Small Business Defense – Patch Management and Defense in Depth
If you recall from yesterday, you’re in a lot of trouble. You have all these patches coming at you, and you have to apply them quickly but make sure that they don’t break anything. This isn’t easy, but what follows is a simple list of things to check. It’s far from complete, but if you’re not managing your patches already, it’s a step in the right direction.
Do you really need that patch?
Remember that patches fix specific problems in specific pieces of software. You can dramatically simplify the situation by reducing the software that is installed. If you don’t use instant messaging in your business, there’s no reason to have it installed. The same goes for various games and peer to peer applications. Depending on what you do, it may also apply to development tools and office applications. Remember, if it’s there to be exploited, it can’t be exploited.
Is there another option?
Many patches cover specific attack vectors. For example, different applications often listen for connections on specific ports. Sadly, many of them are installed in such a way as to connect with anyone that wants. Thus, if you have a payroll application that listens on port 11235 (eureka) but only needs to be accessed by the CFO, you can lock connections down so that only the CFO can use it. If you do that (and the CFO’s PC is secure), you might be able to get away with excluding or delaying the patch.
Also, many applications run at a higher user level than is necessary. Some people may have administrator rights to their own systems. They may even need them to install software and do their daily jobs. However, do they need them to use Internet Explorer when they connect to Facebook? Probably not. Using a tool like Drop My Rights or avoiding IE alltogether and using Firefox, would mitigate this problem.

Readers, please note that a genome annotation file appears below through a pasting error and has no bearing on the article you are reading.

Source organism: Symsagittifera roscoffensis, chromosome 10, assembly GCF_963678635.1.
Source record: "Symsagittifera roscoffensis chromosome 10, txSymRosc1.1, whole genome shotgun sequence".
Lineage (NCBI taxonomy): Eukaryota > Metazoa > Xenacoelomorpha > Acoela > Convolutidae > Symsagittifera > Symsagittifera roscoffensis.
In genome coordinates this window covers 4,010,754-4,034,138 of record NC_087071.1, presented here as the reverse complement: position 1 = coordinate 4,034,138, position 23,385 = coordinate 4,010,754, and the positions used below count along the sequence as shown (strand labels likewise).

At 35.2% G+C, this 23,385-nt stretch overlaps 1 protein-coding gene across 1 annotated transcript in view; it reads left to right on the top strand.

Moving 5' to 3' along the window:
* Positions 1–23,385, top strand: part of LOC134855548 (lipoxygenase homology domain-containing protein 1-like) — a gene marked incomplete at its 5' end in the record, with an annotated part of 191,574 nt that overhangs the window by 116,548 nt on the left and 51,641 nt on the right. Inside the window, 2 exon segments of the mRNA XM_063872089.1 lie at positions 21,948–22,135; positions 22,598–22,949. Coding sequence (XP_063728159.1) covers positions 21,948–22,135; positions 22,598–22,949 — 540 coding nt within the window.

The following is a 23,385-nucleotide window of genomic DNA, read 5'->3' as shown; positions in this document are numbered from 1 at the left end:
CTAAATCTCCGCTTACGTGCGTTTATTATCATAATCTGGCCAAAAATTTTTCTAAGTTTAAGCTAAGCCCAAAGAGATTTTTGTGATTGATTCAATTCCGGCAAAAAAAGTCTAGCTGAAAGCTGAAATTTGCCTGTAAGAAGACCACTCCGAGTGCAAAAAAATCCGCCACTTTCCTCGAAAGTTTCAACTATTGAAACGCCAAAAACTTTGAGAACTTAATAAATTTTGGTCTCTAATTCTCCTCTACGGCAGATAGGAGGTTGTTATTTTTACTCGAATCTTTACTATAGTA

Despite my issues with virtualization, it is a useful technology. If you have a full virtual infrastructure, you can quickly copy a machine, apply a patch, and run a suite of automated tests to see if it works OK. If you’re a bit of risk taker, you can even flip this around and apply the patch as soon as it becomes available, and simply make a copy of the machine in case it does cause problems. That way, you’re protected as quickly as possible.
Remember, a piece of software should be easily accessed by those that need it, and impossible to access by those that don’t. It’s a bit like your bed. You need to sleep in it. Depending on your living situation, others may need to sleep in it as well. Thus, you need doors so you can get into your house (where you presumably keep your bed). However, you don’t want random people coming in off the street and sleeping in your bed. That’s why you put locks on the doors.
If you only apply your patches on some of your servers, it’s like only locking your front door but leaving your back door hanging open. Eventually, you’ll stumble home exhausted from your day, and find a group of strangers in your bed.
You have to realize that patching is essential, but isn’t enough. You can apply hardening techniques like those above and antimalware techniques like HIPS, as mentioned earlier. You can lock down your network and user rights. There are a lot of other things that you can do as well. However, you have to apply the patches.
There are technologies that can be used to keep things up to date. There are technologies that can be used to automatically test your patches. There are technologies that can help you determine if a particular patch is needed. However, before any of these can be successful, you have to commit to the reality that patches have to be applied as soon as possible, and accept that you are placing your business at risk if you do not.